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The Bad Habits To Break Now: Data & Analytics Leaders

The Bad Habits To Break Now: Data & Analytics Leaders

Chelsea Wise
This is what the professionals want you to stop doing.

Whether you’re back in the office or still working from home, one thing’s for sure: we’ve never been more reliant on access to news* than we are right now (and by news, we mean factual insights). While your company may have Zoom and Teams working, it’s entirely possible that the multi-year digital transformation is causing problems. Whether it’s senior executives expecting data nirvana, business teams forgetting to proofread briefs (or document requirements), or data teams replying in code, this is what the professionals want you to stop doing.

Table of Content

  1. Problem 1 - Not Having A CDO (Or Keeping One!)
  2. Problem 2 - Not Linking The Data Strategy To The Business Strategy
  3. Problem 3 - Not Prioritising Data Literacy
  4. Problem 4 - Confusing Everyone
  5. Problem 5 - Responding With Dashboards (Instead of Answers)

Problem 1 — Not Having A Chief Data Officer (Or Keeping One!)

Fact — The CDO role has one of the highest turnover rates in the C-suite.

Alarmingly — in a 2020 study by MIT Sloan — less than 30% of executives report that the CDO role is successful and well established within their organisations.

Case in Point: Several major banks are on their fourth or fifth incumbent in the CDO role, and others have paused to rethink the role, highlighting the challenge that CDOs face. As such, the long-term outlook for the role of the chief data officer remains uncertain.

Although it has been noted that data-driven companies like Amazon and Google have not traditionally appointed CDOs because data is already deeply ingrained in their DNA — most companies are not like Amazon or Google.

Solution 1 — The establishment of the chief data officer role (or similar) represents a recognition that data matters to the organisation.

Organising, governing, and delivering value from data is one of the primary factors that differentiates companies that seize the moment from those companies that lose their way, especially in the digital economy of the present and future. Therefore, companies must ensure that the chief data officer has the necessary tools and support for executing on his or her data vision. Only then will businesses be able to legitimately claim that they have earned the right to be called data- driven.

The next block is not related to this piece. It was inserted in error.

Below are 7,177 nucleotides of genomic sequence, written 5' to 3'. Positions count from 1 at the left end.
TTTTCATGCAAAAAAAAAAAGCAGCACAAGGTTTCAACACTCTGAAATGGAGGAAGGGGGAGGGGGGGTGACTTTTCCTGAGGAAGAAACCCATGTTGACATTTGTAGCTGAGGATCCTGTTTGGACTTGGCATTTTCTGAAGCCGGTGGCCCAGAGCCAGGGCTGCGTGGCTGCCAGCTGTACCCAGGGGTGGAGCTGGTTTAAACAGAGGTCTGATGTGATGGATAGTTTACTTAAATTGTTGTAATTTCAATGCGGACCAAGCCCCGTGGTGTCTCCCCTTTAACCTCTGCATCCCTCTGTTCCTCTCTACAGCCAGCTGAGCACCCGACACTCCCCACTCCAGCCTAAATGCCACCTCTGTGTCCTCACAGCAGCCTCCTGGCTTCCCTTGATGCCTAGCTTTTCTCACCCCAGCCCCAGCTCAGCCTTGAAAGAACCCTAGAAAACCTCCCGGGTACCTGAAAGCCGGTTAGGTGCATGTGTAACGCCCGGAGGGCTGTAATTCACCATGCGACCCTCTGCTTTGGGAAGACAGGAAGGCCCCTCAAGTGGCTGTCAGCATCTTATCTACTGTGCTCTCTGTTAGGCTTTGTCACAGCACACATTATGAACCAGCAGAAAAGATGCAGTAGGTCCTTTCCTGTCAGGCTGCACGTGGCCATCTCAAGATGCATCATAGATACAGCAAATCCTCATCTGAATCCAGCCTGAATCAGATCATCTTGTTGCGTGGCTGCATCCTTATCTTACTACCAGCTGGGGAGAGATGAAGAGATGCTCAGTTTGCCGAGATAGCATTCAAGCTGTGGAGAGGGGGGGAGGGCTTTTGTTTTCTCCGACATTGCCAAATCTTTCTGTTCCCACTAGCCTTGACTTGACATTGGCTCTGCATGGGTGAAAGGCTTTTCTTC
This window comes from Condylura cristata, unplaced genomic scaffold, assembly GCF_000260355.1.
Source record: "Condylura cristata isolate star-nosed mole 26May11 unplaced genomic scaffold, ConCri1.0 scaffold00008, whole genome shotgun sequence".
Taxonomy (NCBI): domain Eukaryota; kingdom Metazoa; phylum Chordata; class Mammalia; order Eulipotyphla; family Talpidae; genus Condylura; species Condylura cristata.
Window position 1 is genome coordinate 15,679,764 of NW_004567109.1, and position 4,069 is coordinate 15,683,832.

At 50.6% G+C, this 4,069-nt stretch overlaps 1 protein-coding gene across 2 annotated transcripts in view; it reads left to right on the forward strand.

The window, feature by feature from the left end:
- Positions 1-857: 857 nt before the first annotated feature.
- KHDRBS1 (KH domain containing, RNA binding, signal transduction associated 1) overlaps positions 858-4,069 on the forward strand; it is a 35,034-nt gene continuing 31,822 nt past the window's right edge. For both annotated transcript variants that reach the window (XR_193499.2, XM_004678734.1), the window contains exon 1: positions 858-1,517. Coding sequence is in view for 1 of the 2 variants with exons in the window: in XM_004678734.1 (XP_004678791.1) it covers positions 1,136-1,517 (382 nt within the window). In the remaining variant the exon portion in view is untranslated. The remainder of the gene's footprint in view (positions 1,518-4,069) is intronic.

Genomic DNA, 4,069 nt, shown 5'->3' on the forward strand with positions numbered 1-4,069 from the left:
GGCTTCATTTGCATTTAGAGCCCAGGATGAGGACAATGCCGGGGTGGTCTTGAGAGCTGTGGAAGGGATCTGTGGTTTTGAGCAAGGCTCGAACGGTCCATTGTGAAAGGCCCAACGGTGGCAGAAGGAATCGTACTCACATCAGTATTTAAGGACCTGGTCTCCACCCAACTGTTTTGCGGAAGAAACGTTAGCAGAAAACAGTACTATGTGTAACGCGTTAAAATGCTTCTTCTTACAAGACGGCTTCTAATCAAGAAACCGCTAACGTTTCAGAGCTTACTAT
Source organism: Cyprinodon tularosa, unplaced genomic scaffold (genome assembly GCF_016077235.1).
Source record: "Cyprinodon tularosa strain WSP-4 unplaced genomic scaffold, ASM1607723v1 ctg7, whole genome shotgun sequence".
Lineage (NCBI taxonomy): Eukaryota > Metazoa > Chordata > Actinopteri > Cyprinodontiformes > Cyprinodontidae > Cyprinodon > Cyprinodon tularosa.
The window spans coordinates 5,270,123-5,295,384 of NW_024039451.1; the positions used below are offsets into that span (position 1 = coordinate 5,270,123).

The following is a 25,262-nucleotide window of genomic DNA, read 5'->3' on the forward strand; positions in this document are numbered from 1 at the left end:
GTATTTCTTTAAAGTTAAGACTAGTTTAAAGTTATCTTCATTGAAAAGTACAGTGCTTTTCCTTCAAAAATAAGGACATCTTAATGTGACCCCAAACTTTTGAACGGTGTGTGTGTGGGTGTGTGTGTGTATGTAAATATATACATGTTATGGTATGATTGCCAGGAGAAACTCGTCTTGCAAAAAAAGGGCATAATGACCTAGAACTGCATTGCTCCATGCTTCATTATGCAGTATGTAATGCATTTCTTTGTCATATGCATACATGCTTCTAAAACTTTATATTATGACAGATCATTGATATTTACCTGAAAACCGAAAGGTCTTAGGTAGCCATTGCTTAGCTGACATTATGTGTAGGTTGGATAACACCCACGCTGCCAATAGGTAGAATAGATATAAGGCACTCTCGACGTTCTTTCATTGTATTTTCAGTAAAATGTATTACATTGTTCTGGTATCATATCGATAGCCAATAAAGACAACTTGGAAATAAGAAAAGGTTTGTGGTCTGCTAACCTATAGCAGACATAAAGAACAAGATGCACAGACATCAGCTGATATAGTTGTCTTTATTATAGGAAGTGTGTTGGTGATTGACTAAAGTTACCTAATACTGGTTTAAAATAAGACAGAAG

Problem 2 — Not Linking The Data Strategy To The Business Strategy

Fact — Most data strategies have nothing to do with the business strategy.

MasterCard CDO JoAnn Stonier advises that for companies to be data-driven, “the data strategy of a company must follow the business strategy.” Similarly, Arti Zeighami, Global Head of Advanced Analytics & AI H&M Group, shares that he doesn’t pick AI use cases — instead, he solves business challenges that his colleagues have.

Since each organisation is different, embodying its own business objectives and culture, companies must commit to a data strategy that reflects the relevant use cases, supply chain of data, and data consumption patterns that drive business outcomes particular to them.

Solution 2 — Develop and execute a data strategy that mirrors your business strategy and vision.

Problem 3— Not Prioritising Data Literacy

Fact — There is a lack of desire from employees to be data-driven.

Although numeric skills are important to avoid deception and to function in society, it’s challenging when most people tend to avoid quantitative methods and even fear them (Slootmaeckers et al, Politics, 2014). In fact, according to Accenture (2020), only 21% of the global workforce are fully confident in their data literacy skills — i.e their ability to read, understand, question and work with data.

So how can we help employees acquire numeric and statistical skills?

Solution 3 — Embrace self-service business intelligence, i.e. business friendly tools that are truly designed for real-time, self-service data consumption AND create a compelling career path for data leadership across all levels within your organisation.